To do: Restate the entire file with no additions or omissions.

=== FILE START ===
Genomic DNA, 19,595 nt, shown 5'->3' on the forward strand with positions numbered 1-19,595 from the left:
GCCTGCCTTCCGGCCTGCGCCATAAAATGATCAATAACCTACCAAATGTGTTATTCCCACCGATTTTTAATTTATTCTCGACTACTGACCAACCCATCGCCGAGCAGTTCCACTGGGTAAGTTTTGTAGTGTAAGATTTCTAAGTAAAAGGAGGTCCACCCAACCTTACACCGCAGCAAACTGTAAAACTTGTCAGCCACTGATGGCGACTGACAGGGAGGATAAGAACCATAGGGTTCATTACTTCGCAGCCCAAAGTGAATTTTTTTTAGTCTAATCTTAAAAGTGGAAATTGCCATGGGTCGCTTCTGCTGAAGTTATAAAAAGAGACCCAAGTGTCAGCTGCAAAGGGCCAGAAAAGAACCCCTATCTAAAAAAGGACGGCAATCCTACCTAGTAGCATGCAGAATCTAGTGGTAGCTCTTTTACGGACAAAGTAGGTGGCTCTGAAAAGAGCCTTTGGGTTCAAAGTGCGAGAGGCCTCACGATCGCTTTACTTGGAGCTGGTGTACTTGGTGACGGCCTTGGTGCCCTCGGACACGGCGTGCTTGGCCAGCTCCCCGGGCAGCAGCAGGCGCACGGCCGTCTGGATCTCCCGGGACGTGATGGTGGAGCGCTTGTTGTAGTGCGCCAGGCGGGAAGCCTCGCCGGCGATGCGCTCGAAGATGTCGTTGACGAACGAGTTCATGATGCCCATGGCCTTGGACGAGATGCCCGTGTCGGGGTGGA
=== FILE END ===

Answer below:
Genomic DNA, 19,595 nt, shown 5'->3' on the forward strand with positions numbered 1-19,595 from the left:
GCCTGCCTTCCGGCCTGCGCCATAAAATGATCAATAACCTACCAAATGTGTTATTCCCACCGATTTTTAATTTATTCTCGACTACTGACCAACCCATCGCCGAGCAGTTCCACTGGGTAAGTTTTGTAGTGTAAGATTTCTAAGTAAAAGGAGGTCCACCCAACCTTACACCGCAGCAAACTGTAAAACTTGTCAGCCACTGATGGCGACTGACAGGGAGGATAAGAACCATAGGGTTCATTACTTCGCAGCCCAAAGTGAATTTTTTTTAGTCTAATCTTAAAAGTGGAAATTGCCATGGGTCGCTTCTGCTGAAGTTATAAAAAGAGACCCAAGTGTCAGCTGCAAAGGGCCAGAAAAGAACCCCTATCTAAAAAAGGACGGCAATCCTACCTAGTAGCATGCAGAATCTAGTGGTAGCTCTTTTACGGACAAAGTAGGTGGCTCTGAAAAGAGCCTTTGGGTTCAAAGTGCGAGAGGCCTCACGATCGCTTTACTTGGAGCTGGTGTACTTGGTGACGGCCTTGGTGCCCTCGGACACGGCGTGCTTGGCCAGCTCCCCGGGCAGCAGCAGGCGCACGGCCGTCTGGATCTCCCGGGACGTGATGGTGGAGCGCTTGTTGTAGTGCGCCAGGCGGGAAGCCTCGCCGGCGATGCGCTCGAAGATGTCGTTGACGAACGAGTTCATGATGCCCATGGCCTTGGACGAGATGCCCGTGTCGGGGTGGA